Today, on the Columbia River, Canada stands exactly in the position of the U. S. in 1895 under the Harmon Doctrine.
In asserting its unlimited sovereignty over every drop of water within its territory, the American government was thinking of American rivers flowing southward into Mexico and northward into Canada. Unfortunately for its future, it failed to place comparable importance on the Columbia flowing from Canada.
Laurier resisted the Harmon Doctrine and accepted it under protest because he had no alternative if there was to be any agreement. Hence came the celebrated Article 11 of the treaty, reserving to each signatory "exclusive jurisdiction and control over the use and diversion, whether temporary or permanent, of all water on its own side of the line.”
The Columbia, north of the boundary, was left entirely in Canada’s hands. Article II contains only two safeguards for downstream countries: neither country shall interfere with downstream navigation in its neighbor’s territory; and if any interferences or diversion in the upstream nation results in injury or damage on the other side of the boundary the injured party may sue for compensation in the upstream nation’s courts as if he were a citizen of that nation.
How we lost a whole river
Damage cannot be prevented in advance by injunction. Compensation can be sought only after damage has been proved. While water is in its own territory the upstream nation can use it. dam it. contaminate it or divert it without hindrance, but if in doing so it injures the rights of the other country that are recognized by the law of the upstream nation, its own courts may require it to pay compensation to the injured parties. No law in Canada would grant compensation for the diversion of the Columbia.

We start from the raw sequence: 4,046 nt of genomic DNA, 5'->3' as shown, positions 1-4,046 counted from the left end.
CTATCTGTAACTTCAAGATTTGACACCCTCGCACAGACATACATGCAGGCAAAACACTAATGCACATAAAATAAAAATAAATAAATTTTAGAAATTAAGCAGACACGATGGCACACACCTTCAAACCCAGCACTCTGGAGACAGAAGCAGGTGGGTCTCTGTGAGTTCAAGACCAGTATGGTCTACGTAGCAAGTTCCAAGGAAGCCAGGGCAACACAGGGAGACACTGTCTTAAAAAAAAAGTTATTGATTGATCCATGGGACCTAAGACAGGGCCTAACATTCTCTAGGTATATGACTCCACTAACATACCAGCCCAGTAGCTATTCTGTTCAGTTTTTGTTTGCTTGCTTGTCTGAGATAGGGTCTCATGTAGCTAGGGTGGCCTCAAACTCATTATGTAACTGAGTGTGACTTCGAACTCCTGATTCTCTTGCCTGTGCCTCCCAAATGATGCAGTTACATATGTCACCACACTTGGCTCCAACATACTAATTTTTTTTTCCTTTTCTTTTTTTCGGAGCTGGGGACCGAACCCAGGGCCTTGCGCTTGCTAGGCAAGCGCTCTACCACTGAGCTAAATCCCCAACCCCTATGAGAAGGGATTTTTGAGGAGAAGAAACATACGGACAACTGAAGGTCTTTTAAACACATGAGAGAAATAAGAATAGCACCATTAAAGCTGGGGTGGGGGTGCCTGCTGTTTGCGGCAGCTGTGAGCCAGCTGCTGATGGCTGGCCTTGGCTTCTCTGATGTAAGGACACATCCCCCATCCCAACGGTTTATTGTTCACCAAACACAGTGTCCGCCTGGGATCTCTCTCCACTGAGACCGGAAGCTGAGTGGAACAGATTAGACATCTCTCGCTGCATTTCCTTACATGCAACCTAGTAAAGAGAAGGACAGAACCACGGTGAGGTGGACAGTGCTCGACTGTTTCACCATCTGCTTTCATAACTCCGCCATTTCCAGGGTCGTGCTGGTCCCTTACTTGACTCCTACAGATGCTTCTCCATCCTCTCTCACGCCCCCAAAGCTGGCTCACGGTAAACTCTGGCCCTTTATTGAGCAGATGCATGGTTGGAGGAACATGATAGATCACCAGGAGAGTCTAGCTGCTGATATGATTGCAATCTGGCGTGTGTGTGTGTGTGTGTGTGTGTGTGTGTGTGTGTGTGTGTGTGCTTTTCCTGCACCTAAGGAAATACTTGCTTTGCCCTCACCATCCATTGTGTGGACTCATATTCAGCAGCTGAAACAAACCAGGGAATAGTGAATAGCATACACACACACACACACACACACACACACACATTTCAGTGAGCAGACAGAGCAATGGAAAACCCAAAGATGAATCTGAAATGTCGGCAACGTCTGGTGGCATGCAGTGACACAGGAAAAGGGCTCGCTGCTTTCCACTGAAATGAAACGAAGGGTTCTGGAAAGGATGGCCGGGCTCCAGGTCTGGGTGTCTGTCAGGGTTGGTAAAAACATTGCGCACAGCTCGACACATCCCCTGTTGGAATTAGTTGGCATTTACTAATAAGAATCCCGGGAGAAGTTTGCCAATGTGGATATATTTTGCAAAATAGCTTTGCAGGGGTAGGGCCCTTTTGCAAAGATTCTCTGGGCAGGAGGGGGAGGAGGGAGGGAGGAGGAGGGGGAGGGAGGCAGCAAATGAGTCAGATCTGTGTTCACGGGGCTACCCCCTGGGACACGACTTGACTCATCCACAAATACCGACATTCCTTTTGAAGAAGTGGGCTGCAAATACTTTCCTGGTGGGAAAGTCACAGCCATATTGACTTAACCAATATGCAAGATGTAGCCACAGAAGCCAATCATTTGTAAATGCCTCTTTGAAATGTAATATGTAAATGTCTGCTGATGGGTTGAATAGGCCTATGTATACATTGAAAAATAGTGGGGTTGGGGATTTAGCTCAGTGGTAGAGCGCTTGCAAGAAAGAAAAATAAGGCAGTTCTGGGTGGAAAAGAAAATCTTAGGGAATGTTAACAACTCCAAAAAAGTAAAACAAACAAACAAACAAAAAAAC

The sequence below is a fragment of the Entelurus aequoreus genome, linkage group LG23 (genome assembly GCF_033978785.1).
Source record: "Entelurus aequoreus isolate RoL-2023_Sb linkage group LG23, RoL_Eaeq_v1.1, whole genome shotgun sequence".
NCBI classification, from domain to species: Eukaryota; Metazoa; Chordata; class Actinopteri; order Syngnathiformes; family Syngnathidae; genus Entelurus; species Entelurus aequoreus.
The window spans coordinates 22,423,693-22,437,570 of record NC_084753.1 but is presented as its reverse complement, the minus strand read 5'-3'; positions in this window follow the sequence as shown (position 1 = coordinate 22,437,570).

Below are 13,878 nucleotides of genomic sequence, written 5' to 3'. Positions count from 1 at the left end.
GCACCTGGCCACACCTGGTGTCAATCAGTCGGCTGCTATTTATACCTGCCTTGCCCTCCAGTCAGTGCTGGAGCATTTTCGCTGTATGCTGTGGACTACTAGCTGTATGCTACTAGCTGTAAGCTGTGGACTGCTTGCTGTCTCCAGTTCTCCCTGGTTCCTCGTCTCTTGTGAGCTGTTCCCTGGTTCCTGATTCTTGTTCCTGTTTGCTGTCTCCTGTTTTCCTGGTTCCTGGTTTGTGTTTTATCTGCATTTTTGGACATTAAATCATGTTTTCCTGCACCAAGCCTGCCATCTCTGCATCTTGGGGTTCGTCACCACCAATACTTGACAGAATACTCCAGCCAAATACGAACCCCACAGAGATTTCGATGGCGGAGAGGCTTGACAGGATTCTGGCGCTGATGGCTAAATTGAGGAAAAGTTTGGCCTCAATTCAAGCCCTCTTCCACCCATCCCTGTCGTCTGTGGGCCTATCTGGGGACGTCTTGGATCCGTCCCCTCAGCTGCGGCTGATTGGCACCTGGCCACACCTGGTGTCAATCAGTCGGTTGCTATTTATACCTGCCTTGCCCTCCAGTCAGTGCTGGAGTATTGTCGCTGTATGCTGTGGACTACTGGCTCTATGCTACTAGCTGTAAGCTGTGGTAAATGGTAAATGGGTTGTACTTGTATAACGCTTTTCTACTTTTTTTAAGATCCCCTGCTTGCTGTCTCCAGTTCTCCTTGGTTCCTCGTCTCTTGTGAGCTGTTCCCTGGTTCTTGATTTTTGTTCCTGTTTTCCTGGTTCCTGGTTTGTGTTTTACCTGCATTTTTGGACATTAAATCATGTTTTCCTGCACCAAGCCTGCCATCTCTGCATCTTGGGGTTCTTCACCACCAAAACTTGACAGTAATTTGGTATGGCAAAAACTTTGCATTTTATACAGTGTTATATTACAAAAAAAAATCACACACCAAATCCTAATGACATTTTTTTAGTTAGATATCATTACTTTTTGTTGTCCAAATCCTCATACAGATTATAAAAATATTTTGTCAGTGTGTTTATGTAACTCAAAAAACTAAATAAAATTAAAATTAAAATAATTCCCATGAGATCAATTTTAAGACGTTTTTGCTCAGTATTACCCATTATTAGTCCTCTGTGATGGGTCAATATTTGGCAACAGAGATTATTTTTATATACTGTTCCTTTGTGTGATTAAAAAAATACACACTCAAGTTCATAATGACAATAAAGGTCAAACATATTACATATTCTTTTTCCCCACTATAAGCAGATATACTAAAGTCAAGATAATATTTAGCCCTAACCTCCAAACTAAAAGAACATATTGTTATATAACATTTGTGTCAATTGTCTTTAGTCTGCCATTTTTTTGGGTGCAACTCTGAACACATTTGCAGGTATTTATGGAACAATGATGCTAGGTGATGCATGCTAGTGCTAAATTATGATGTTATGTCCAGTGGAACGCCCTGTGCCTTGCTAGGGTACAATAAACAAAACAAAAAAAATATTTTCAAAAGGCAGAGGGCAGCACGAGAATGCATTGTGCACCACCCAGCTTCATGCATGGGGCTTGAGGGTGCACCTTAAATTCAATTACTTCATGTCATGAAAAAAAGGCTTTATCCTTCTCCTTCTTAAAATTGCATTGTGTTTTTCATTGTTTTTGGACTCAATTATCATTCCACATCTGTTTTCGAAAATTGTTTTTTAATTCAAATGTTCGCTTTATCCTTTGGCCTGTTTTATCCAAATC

Before the treaty of 1909, the U. S. applied the Harmon Doctrine ruthlessly against Canada as it had originally against Mexico. It diverted the Allagash River, flowing northward into Canada, and turned its waters into the Penobscot, a wholly U. S. river. Canada's interests were damaged. The waters of the Allagash were needed for log driving and so great was the resentment at this diversion that Canadian loggers dynamited the diversion dam. This, however, did not stop the U. S.
No damages were paid, although diplomatic protests were made. The Harmon Doctrine prevailed.
When General McNaughton began to study a diversion of Columbia water into the Fraser, however, the United States suddenly realized that the victory of the Harmon Doctrine in 1909 had become a Pyhrric victory in 1956.
Unquestionably Canada had the right, under the treaty, to divert any Columbia water not already "dedicated" to the use of American power plants, irrigation works or the like: and while the American members of the International Joint Commission raised some futile lawyers' quibbles, no one took them seriously. Canada’s position in law could not be challenged. But the consequences of any diversion, in terms of international politics, were taken so seriously at Ottawa and Washington that the government has resolved to embark upon direct negotiations with the U. S. government.
That was a fateful decision of incalculable consequence—an abandonment of Laurier's principle of rule by law. in favor of rule by diplomacy and politics.
In one sense we are back to our old position in the Washington Treaty and the Alaska boundary award—bargaining by friendly horse traders. In another sense, we are in an entirely new position. We now control our foreign affairs without influence from London, as we did not control them in 1871 and 1903. We are not a great power but we are a formidable nation whose friendship, resources and strategic position are essential to the security of the United States.
With plenty of other troubles on its hands, the Canadian government blandly minimized these facts when it announced, without the least advance warning, that it was going to open direct diplomatic negotiations on the Columbia and seek a settlement outside the framework of the commission and. perhaps, of the Boundary Waters Treaty. This announcement could mean a return to the old bargaining process in which Canada has usually come off second best.